Showing posts with label witch. Show all posts
Showing posts with label witch. Show all posts

Tuesday, April 9, 2024

Mail Call: Black Magic Ritual Kit (1974)

 Well, I finally picked up another "Holy Grail" item. It makes me glad I didn't spend a lot at Gary Con.

This is the "companion" game (I am not sure that is what this really is) to the Witchcraft Ritual Kit (1974) I talked about back in 2020. Both are from Avalon Hill.

Black Magic Ritual Kit (1974)

Let me just start off with this. Man, the '70s were weird. 

This "game" has a board that looks like an altar set up from an occult bookstore's own manual of rituals. There are a lot of pieces here with various names of demons and angels on it. There is a "Rule book" and a "Manual of Interpretation," just like the Witchcraft Ritual Kit. It is also written by the same "Dr. Brooke Hayward Jennings," whom I still have found nothing of.

Manuals of Interpretation for Black Magic and Witchcraft

What I said about the Witchcraft Kit holds true here, too. It's 1974. The biggest movie in the world right now is "The Exorcist." Time Magazine is talking about the Occult Revival and the Return of Satan. An maybe, just maybe, Avalon Hill knows about a game featuring fantasy magic and wizards coming up. Well, they do know about it; they rejected it just a bit back.  Hippies have not yet become the Yuppies and they are searching for "alternative experiences."  What is a game company known for its war games and battle simulations to do?

Knock together some vaguely occult-looking games, put them into their standard "bookcase games" box, and slap some softcore porny covers on them. Next step...profit!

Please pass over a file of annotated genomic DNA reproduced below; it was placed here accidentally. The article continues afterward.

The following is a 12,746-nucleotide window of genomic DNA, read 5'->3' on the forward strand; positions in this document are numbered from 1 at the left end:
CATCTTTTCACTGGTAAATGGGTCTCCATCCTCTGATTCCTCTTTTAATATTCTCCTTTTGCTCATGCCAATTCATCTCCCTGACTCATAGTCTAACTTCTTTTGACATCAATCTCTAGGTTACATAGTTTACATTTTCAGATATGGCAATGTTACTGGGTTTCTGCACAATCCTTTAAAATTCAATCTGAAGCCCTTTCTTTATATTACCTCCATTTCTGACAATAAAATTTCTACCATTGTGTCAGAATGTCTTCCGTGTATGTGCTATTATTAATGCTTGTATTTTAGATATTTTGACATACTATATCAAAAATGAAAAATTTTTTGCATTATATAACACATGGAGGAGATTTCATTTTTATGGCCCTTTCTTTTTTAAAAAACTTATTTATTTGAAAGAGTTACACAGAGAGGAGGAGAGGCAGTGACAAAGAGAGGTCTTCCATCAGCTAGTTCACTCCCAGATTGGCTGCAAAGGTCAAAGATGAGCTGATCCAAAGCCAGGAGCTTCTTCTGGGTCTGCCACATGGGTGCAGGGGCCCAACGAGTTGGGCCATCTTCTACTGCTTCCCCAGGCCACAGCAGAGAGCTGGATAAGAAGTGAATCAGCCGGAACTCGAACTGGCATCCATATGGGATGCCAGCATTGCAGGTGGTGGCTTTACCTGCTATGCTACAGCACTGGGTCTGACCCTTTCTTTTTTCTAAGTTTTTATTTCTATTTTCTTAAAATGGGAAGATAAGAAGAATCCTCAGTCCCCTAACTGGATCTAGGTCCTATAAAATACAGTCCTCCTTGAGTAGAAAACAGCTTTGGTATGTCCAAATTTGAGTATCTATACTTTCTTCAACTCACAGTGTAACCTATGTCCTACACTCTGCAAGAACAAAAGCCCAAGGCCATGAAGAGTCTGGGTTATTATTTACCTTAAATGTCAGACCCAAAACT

Maybe. I don't think these games ever sold very well. There are so few of them on the aftermarket and the ones I do find are really expensive. I got this one from eBay from someone who I don't think knew what they had (based on their other sales), but I was bidding against someone who did know. Thankfully, the amount I set aside for this was much less than my final bid.

I got it just over the weekend.

What treasures are to be found here?

Black Magic Ritual Kit
I love it for the cover alone!

Black Magic Ritual Kit box contents

Black Magic Ritual Kit box contents

Black Magic Ritual Kit box contents

Black Magic Ritual Kit box contents

Black Magic Ritual Kit box contents

Black Magic Ritual Kit box contents

Black Magic Ritual Kit box contents

AND, as a special bonus (and one of the main reasons I like buying these used games), someone included their own spell!

Black Magic Ritual Kit box contents New Spell!

It has the same production values as the Witchcraft Ritual Kit and the same head-scratching "What do I even do with this?"

Witchcraft and Black Magic kits
"Hey babe, come back to my pad, and I'll show you some magic."

Witchcraft and Black Magic kits

You've got to love the covers, though. It makes me wonder what Avalon Hill product 712 was. (ETA doesn't look like there was one.)

According to BoardGameGeek, quoting the company history, "Top management decided to leave the realm of games and produce a couple of do-it-yourself kits entitled BLACK MAGIC & WITCHCRAFT." These were both advertised for a short while as a "Leisure Time Game." Neither come with, or need, dice (an Avalon Hill staple) and candles and incense are not included.